Saturday, August 18, 2012

Before and After, Cute and Cuter

A couple of posts ago I showed some of my works-in-progress.  I did finish up the peacock shawl. Yay!

The problem with knitting lace is that when you take that last stitch of many thousands of thousands, it's not a "tah dah" moment.  It's more of a "how many hours of my life did I waste on this" moment. 

Knitted lace isn't done when you're finished knitting it.  There's still a lot of work to be done.  It has to be washed, and then you spend an hour on your knees with dozens of pins and brutally stretch it out.

Then you have something worth wearing.  I'm pleased with it, and it's taken me to my next project (yeah, I know there are still 2 or 3 in progress).  This one weighs 3.75 ounces.  I'm wondering how big of a scarf I can make with 1 ounce of yarn.  Stay tuned.

In other areas--I've been working with a new bird at the museum.  This is a kestral--a wee tiny falcon.  And yes--she is full grown.

In the last post we introduced Noko Marie.  Not that we really needed another kitten--after all, RiverSong is only about 4 months old, and the Resident Kitten, with all rights and privileges thereof.  And them comes this stranger.

*And* the kitten was put in her condo!  River was at first a little jealous.  But, on second thought--best kitty toy ever!

Tuesday, August 14, 2012

August Mini-cation

We had another mini-vacation this past week--odd how many of them involve scale models.  This time is was the IPMS (Internation Plastic Modeler's Society)--the real biggie of the modeling world.  It meets in different locations each year, but this year it happened to be in Orlando--about five hours away.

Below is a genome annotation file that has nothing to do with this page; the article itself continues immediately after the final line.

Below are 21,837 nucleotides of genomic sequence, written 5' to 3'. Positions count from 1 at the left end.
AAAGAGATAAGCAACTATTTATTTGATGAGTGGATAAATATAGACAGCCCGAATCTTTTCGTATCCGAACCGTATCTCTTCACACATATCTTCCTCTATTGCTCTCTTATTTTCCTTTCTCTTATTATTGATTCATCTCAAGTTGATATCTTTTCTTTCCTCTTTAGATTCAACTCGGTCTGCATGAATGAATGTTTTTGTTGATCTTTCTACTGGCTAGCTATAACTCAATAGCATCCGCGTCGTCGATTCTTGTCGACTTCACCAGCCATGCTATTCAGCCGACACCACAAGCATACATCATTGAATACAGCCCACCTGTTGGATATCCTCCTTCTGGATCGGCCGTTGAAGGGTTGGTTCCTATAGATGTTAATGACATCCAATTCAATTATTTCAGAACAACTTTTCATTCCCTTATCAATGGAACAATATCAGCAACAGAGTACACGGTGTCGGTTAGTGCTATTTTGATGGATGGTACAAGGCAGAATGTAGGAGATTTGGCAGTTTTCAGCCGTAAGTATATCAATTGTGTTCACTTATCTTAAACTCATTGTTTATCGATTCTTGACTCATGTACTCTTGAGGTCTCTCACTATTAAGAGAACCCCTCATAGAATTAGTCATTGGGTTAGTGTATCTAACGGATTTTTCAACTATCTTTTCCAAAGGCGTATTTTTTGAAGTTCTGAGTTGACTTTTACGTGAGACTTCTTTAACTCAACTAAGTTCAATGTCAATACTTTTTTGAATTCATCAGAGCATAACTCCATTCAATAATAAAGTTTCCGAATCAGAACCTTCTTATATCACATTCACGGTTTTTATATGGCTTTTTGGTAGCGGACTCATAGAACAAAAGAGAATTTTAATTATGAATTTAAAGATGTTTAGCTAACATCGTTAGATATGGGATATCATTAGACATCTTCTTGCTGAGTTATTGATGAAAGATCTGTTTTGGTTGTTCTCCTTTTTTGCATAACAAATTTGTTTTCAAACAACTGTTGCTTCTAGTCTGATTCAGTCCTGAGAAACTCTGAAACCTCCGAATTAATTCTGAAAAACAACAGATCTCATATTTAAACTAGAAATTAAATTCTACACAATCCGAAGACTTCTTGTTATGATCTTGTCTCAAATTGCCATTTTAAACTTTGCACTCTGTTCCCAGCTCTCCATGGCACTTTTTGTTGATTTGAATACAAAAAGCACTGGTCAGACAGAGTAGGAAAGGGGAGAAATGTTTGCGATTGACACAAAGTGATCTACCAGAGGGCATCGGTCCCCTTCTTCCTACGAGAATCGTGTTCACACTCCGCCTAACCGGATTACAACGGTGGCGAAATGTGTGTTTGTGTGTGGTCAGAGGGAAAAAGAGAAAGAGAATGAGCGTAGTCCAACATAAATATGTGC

As we were in no rush to get there we stopped halfway at the Florida Museum of Natural History in Gainesville.  It's been many years since we've been there, and it's now an amazing place.  They specialize in prehistoric Florida--our favorite being the fossils.  They have an interesting way of displaying them--the skeletons are all in action poses, and on the interpretive boards there are small statues of what the animal would have looked like (as Bob calls it) "upholstered). (and yes--that is a big scary bird).

They have also recently completed a butterfly rainforest. So beautiful and relaxing.  And no-I didn't take this picture.  We forgot to take the camera in so I'm lifting them from their website.

We continued on to Orlando, and after circling around a few times we found our hotel.  It later turned out that driving in circles would be portentious of Things To Come.  The advantage in this case is that while hunting for a hotel we found a tiny hole-in-the wall Thai restaurant.  My kind of place--maybe 12 tables and the owners are also the cooks--and the food delicious.  And the music incongruous--for some reason they were playing Spanish guitar music.  Odd to be eating pork panang while listening to "Spanish Harlem."

I was fascinated by the juxtapostion of the two Floridas.  Orlando is king of edifices of artificiality.  We were almost within walking distances of Universal Studios (including Harry Potter World).  The sprawling metropolis of Disney World was a few miles away.  But just beyond the fence around our hotel was the "real" Florida.  Swamp.  Waiting patiently like an alligator, waiting to take over again.  I found it oddly comforting.